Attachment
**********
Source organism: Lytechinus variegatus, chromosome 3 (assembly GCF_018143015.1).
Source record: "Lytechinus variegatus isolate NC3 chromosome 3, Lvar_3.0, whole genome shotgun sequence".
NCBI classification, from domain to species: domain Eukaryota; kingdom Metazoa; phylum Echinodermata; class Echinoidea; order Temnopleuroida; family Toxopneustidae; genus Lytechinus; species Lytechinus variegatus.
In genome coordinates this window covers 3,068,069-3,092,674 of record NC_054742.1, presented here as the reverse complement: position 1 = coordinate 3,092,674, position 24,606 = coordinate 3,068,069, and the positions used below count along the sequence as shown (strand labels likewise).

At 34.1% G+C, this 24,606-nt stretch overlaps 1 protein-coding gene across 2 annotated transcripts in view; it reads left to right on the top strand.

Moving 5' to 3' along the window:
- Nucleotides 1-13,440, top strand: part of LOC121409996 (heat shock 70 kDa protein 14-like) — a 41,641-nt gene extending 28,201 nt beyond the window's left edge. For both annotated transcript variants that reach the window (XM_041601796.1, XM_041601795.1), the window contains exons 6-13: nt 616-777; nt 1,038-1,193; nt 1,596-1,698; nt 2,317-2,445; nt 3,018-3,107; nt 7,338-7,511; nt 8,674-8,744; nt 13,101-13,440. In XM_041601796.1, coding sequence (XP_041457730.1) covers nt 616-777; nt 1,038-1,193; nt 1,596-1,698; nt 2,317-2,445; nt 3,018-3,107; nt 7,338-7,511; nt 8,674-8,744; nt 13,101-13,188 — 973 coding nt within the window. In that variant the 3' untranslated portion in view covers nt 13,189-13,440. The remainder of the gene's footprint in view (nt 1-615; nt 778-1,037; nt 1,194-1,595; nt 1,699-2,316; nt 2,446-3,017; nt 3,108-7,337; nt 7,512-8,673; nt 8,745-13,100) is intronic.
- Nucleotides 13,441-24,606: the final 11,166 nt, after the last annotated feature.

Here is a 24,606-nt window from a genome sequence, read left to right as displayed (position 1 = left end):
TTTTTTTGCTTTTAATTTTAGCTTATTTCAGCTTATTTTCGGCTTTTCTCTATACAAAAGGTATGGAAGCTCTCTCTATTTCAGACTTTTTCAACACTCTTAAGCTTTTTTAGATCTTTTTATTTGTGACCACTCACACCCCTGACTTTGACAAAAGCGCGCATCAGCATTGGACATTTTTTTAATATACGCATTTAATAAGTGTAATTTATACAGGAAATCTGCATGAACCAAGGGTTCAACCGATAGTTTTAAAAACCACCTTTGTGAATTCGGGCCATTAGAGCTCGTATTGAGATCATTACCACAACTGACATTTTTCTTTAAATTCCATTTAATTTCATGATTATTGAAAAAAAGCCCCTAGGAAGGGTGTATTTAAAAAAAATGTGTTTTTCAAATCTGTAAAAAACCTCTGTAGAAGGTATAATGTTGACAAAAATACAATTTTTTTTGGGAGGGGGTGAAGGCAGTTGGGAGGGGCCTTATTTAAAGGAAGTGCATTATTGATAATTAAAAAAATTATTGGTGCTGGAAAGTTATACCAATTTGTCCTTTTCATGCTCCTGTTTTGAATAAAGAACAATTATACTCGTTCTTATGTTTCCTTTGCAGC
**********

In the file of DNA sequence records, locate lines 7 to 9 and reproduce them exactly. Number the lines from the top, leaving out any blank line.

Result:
- Nucleotides 1-13,440, top strand: part of LOC121409996 (heat shock 70 kDa protein 14-like) — a 41,641-nt gene extending 28,201 nt beyond the window's left edge. For both annotated transcript variants that reach the window (XM_041601796.1, XM_041601795.1), the window contains exons 6-13: nt 616-777; nt 1,038-1,193; nt 1,596-1,698; nt 2,317-2,445; nt 3,018-3,107; nt 7,338-7,511; nt 8,674-8,744; nt 13,101-13,440. In XM_041601796.1, coding sequence (XP_041457730.1) covers nt 616-777; nt 1,038-1,193; nt 1,596-1,698; nt 2,317-2,445; nt 3,018-3,107; nt 7,338-7,511; nt 8,674-8,744; nt 13,101-13,188 — 973 coding nt within the window. In that variant the 3' untranslated portion in view covers nt 13,189-13,440. The remainder of the gene's footprint in view (nt 1-615; nt 778-1,037; nt 1,194-1,595; nt 1,699-2,316; nt 2,446-3,017; nt 3,108-7,337; nt 7,512-8,673; nt 8,745-13,100) is intronic.
- Nucleotides 13,441-24,606: the final 11,166 nt, after the last annotated feature.

Here is a 24,606-nt window from a genome sequence, read left to right as displayed (position 1 = left end):